The Blog

Wisconsin Unions Take Case to Federal Court

4:13 PM, Jun 15, 2011 • By JOHN MCCORMACK
Widget tooltip
Single Page Print Larger Text Smaller Text Alerts

The Milwaukee Journal Sentinel reports: 

One day after the Wisconsin Supreme Court ordered the reinstatement of collective-bargaining legislation that potentially affects thousands of public-sector employees, a coalition of unions filed suit in federal court seeking to block it.

The Wisconsin State AFL-CIO on Wednesday joined a number of other unions seeking to halt Gov. Scott Walker's controversial collective bargaining legislation.

The groups include the American Federation of State, County and Municipal Employees Council 24, AFSCME Council 40, AFSCME Council 48, the American Federation of Teachers, the Wisconsin Education Association Council, the Wisconsin State Employees Union, the Wisconsin State AFL-CIO and the Service Employees International Union – Health Care Wisconsin. 

In a statement, the groups said they filed the suit because the collective-bargaining legislation "denies hundreds of thousands of public employees their right to collectively bargain for a better life. The groups challenge the constitutionality of the state’s Budget Repair Bill which would destroy collective bargaining rights for all but a select group of public sector workers."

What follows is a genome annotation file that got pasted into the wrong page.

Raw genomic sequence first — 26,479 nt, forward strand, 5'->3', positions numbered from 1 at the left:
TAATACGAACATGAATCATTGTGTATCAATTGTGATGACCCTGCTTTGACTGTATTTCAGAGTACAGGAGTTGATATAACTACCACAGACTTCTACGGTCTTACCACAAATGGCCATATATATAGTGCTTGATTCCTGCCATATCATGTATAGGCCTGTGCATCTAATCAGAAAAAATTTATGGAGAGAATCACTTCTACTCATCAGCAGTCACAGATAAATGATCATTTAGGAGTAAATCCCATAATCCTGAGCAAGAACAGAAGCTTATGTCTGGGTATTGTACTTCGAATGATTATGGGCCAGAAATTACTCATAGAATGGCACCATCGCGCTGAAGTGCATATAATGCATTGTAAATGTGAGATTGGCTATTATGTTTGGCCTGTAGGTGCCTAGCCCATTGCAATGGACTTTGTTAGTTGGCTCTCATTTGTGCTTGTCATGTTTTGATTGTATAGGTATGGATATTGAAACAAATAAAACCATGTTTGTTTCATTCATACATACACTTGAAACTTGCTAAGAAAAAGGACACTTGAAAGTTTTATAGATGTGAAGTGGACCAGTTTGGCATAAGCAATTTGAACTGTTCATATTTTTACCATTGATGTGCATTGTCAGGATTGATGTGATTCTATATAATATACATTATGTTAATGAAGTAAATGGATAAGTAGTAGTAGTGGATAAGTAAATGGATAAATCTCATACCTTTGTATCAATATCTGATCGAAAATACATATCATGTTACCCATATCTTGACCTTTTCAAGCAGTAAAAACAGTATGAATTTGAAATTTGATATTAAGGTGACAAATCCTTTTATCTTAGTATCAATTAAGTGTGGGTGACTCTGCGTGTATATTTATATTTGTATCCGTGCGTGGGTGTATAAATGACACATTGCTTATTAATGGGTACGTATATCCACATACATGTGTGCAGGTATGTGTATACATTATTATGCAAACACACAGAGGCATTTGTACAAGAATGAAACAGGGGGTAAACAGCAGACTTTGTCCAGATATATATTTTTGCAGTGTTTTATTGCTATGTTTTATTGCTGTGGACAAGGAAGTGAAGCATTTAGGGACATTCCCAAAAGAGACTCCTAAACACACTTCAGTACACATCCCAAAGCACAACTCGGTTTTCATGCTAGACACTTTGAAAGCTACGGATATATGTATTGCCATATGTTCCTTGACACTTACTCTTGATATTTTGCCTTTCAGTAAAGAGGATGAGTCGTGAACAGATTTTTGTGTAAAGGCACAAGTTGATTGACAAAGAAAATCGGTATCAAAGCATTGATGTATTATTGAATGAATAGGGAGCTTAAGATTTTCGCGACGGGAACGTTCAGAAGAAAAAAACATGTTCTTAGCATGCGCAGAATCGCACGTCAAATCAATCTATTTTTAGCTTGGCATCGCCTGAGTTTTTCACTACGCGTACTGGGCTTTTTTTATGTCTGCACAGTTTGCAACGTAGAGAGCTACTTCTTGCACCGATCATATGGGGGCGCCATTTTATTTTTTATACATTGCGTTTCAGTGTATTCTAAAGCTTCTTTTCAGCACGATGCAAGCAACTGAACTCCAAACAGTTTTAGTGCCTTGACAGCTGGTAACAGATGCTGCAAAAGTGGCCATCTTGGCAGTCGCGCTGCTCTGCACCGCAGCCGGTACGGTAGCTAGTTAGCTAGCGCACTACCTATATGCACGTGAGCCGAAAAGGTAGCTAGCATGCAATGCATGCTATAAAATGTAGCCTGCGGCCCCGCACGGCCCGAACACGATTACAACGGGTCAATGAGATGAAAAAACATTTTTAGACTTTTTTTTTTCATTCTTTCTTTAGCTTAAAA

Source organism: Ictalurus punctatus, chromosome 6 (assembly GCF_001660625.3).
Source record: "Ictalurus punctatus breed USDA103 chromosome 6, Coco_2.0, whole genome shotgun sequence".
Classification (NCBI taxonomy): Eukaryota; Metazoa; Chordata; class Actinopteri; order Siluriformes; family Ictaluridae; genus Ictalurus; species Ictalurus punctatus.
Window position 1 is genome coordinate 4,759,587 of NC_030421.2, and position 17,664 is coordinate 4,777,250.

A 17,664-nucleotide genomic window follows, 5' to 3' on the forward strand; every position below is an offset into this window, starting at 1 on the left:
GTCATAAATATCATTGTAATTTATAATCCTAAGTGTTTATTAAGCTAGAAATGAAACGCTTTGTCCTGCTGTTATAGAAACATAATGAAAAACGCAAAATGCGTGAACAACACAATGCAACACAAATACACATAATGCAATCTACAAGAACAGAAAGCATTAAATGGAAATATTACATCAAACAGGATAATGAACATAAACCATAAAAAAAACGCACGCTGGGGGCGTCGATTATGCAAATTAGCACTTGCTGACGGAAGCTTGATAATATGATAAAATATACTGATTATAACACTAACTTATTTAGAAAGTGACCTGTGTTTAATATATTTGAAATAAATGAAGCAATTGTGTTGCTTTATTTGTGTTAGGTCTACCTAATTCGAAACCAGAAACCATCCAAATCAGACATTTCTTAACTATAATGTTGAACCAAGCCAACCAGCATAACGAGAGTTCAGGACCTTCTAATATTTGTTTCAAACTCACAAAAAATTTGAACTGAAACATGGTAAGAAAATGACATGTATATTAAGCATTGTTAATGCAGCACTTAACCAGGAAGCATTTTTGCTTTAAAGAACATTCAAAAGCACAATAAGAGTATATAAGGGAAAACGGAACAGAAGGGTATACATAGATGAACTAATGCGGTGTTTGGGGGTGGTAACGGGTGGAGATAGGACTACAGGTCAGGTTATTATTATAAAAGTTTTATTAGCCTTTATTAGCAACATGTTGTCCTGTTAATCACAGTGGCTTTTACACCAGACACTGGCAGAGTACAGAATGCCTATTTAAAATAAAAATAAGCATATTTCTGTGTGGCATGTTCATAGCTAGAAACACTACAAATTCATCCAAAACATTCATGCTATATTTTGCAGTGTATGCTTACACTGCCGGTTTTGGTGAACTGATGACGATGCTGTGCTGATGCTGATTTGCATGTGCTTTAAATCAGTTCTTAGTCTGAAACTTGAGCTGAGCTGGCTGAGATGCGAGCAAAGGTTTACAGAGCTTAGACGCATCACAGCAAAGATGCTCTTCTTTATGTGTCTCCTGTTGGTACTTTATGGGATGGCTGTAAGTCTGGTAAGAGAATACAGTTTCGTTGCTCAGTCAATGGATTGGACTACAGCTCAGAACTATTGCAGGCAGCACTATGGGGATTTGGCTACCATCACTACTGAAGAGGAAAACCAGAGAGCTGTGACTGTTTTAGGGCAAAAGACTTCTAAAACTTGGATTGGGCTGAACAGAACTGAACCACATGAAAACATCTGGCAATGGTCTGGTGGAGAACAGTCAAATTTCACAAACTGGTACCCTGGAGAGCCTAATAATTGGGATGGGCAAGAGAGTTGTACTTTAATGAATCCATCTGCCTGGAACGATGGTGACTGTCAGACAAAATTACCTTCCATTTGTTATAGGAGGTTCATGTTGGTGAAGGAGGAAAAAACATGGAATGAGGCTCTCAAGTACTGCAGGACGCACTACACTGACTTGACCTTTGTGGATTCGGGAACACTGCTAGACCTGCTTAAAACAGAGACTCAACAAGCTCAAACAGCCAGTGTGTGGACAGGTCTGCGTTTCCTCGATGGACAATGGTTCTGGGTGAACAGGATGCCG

The suit, filed in the Western District of Wisconsin, says the legislation violates the First and 14th amendments "by stripping away basic rights to bargain, organize and associate for the purpose of engaging in union activity, which have been in place for the last half century."

All federal public employees do not have any collective bargaining "rights." Neither do public employees in a number of states. So it would be a huge leap for a federal court to declare that the U.S. Constitution enshrines a right to collective bargaining for benefits--i.e. a union's right to veto reductions to their pension and health care benefits.

But never underestimate the ability of a federal judge to find a constitutional "penumbra" or "emanation" that justifies his ideological preferences.

(Via Ben Smith)

Recent Blog Posts

The Weekly Standard Archives

Browse 18 Years of the Weekly Standard

Old covers